Agriculture experts says there is to channel investments in agriculture from a coping mechanism to risk mitigation to transform the agricultural sector which is the main driver of the country’s economy.
While government has consistently allocated more than 10 percent of the national budget towards agriculture, beating the Comprehensive African Agriculture Development Program (Caadp) minimum, the sector remains vulnerable and productivity remains inconsistent.
In the recent Country Economic Memorandum for Malawi, the World Bank noted that the country continues to spend heavily on coping strategies such as food aid and emergency cash transfers while investing relatively little in mitigation strategies such as irrigation and extension services.
The report states that given the various challenges and risks faced by the sector, it is important to allocate more funds for investment purposes, such as market information systems, communication and transport infrastructure and agricultural research.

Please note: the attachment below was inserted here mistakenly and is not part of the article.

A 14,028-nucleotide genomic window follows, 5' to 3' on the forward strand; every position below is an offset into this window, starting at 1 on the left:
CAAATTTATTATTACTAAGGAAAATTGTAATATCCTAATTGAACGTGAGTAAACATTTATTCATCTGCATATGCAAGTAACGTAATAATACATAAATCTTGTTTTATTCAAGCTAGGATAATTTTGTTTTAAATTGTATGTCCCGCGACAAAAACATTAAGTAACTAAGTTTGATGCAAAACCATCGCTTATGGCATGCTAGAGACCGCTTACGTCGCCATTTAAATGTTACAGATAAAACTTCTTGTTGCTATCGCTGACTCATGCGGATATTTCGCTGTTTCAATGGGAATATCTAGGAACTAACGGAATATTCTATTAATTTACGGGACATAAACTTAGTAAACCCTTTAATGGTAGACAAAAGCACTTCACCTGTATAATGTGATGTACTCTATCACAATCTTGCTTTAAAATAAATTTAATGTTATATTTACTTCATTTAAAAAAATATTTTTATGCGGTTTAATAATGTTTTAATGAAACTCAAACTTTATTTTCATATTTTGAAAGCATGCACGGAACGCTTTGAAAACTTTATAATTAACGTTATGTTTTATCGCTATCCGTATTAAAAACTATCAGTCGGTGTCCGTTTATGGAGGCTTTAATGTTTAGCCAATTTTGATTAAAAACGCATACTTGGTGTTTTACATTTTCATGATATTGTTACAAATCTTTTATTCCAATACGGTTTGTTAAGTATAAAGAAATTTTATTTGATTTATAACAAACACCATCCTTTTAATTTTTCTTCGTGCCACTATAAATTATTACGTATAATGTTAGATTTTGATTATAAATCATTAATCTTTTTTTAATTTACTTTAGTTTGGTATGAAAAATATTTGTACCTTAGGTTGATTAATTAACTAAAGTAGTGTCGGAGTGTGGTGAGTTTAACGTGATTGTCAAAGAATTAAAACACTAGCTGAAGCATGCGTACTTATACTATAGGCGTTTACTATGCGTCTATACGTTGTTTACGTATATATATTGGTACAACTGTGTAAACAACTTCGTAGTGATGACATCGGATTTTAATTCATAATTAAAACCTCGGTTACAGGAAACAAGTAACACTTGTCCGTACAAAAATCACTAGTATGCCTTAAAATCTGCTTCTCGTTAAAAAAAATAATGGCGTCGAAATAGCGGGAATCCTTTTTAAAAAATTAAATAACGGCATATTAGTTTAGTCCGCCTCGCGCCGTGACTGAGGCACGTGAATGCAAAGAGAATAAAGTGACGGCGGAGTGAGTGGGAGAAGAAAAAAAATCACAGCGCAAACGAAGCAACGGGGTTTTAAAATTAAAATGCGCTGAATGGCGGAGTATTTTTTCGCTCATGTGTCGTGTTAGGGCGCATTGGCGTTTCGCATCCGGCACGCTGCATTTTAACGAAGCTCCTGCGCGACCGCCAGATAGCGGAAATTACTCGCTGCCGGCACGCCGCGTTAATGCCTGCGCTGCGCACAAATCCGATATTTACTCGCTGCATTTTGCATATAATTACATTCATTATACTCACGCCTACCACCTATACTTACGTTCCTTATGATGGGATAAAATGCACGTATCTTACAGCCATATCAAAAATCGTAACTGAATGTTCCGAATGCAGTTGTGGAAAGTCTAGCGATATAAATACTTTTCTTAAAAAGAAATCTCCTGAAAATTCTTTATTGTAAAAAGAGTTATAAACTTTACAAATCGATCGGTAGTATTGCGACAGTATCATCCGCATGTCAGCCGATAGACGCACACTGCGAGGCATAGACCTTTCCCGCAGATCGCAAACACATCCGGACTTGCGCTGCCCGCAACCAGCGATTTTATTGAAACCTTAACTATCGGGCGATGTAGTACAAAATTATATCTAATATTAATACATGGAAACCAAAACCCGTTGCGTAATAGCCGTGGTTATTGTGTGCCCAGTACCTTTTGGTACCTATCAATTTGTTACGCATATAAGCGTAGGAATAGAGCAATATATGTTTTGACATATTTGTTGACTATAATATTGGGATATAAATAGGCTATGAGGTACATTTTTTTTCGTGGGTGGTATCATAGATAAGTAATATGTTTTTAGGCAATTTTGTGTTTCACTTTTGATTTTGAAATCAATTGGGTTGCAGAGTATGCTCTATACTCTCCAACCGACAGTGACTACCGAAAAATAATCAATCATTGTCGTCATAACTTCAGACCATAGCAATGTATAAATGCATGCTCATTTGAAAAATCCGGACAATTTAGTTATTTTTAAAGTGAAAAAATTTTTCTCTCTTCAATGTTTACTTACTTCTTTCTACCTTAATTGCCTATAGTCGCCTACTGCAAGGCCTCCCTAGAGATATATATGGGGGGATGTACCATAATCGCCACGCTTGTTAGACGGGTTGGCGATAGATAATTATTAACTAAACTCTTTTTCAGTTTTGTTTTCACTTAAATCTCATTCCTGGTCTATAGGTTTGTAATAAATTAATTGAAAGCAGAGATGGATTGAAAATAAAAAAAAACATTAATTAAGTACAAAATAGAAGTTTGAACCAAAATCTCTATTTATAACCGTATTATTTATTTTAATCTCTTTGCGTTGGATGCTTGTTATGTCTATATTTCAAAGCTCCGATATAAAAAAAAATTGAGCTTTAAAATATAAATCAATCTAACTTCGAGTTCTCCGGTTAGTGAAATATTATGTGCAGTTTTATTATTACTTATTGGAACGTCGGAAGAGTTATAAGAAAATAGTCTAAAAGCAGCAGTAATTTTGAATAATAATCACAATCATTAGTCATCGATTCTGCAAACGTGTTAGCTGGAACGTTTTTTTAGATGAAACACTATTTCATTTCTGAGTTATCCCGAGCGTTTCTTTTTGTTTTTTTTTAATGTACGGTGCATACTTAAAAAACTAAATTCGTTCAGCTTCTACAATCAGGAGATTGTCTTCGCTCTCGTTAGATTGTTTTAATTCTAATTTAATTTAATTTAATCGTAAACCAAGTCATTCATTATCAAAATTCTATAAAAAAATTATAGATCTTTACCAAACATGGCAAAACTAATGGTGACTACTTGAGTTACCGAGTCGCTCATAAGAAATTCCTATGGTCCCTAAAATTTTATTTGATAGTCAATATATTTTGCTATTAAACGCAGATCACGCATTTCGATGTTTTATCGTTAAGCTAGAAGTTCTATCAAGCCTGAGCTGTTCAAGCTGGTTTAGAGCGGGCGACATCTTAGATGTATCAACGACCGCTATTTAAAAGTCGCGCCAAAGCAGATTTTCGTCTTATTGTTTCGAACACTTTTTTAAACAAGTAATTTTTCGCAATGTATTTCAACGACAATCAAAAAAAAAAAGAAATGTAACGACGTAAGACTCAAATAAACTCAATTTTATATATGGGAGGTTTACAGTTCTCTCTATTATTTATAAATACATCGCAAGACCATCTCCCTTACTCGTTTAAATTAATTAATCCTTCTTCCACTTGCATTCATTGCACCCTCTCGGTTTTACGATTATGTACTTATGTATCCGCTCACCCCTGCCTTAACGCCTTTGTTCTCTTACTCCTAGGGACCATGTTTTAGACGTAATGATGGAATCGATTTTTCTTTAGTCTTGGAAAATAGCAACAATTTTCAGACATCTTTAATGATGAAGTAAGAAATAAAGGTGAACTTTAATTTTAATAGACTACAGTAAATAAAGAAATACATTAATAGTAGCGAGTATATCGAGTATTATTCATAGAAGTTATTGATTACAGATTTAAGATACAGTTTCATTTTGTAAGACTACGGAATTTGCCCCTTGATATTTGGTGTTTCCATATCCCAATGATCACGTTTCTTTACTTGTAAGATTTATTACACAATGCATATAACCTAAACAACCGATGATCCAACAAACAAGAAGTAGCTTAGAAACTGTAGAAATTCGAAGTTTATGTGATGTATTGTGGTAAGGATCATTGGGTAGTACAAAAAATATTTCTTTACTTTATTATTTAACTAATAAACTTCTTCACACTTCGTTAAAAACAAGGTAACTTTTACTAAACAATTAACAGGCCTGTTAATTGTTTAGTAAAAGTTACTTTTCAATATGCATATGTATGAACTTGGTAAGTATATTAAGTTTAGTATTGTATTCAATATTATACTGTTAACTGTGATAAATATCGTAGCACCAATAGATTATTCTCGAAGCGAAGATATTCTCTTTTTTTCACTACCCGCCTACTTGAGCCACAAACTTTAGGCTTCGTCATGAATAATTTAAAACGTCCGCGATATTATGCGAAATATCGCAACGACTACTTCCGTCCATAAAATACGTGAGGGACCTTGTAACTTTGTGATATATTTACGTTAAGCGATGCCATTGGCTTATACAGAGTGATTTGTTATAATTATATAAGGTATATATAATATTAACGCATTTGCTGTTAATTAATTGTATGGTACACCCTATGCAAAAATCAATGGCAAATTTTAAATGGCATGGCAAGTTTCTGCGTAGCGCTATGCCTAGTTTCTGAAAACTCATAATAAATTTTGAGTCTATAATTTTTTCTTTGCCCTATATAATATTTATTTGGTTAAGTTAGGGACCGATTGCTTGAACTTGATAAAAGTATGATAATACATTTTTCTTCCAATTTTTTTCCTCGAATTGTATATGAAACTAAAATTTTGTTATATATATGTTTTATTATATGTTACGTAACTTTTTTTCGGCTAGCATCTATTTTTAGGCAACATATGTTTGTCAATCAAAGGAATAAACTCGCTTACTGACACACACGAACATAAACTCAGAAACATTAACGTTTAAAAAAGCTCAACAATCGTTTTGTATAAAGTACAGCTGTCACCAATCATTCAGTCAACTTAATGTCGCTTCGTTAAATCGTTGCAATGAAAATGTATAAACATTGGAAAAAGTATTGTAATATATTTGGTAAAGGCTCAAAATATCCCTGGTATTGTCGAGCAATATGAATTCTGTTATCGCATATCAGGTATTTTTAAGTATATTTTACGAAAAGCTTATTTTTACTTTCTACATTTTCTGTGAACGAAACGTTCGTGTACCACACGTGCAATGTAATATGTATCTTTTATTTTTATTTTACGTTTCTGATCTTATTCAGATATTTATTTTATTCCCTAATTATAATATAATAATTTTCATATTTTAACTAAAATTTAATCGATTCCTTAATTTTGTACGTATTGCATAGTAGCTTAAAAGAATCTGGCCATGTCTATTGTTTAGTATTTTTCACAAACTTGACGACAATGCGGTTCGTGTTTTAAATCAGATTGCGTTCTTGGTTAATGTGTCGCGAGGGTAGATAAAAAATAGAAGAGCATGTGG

In their concept note for the 2017 annual policy conference, the Civil Society Agriculture Network (CisaNet) noted that the country continues to lack a clear long-term inclusive vision for the sector to guide the development of its medium term frameworks such as the Agriculture Sector Wide Approach and the National Agricultural Investment Plan.
In an interview, Farmers Union of Malawi (FUM) president Alfred Kapichira- Banda urged government to invest in agricultural extension services that will enable swift operations of farmers in the rural areas.
“We are saying government should remove this demand-driven concept on extension workers. We want to work closely with the extension workers in the rural areas,” he said.
In the current budget, 33 percent of the K109 billion allocated to the agriculture sector are loans approved by Parliament. n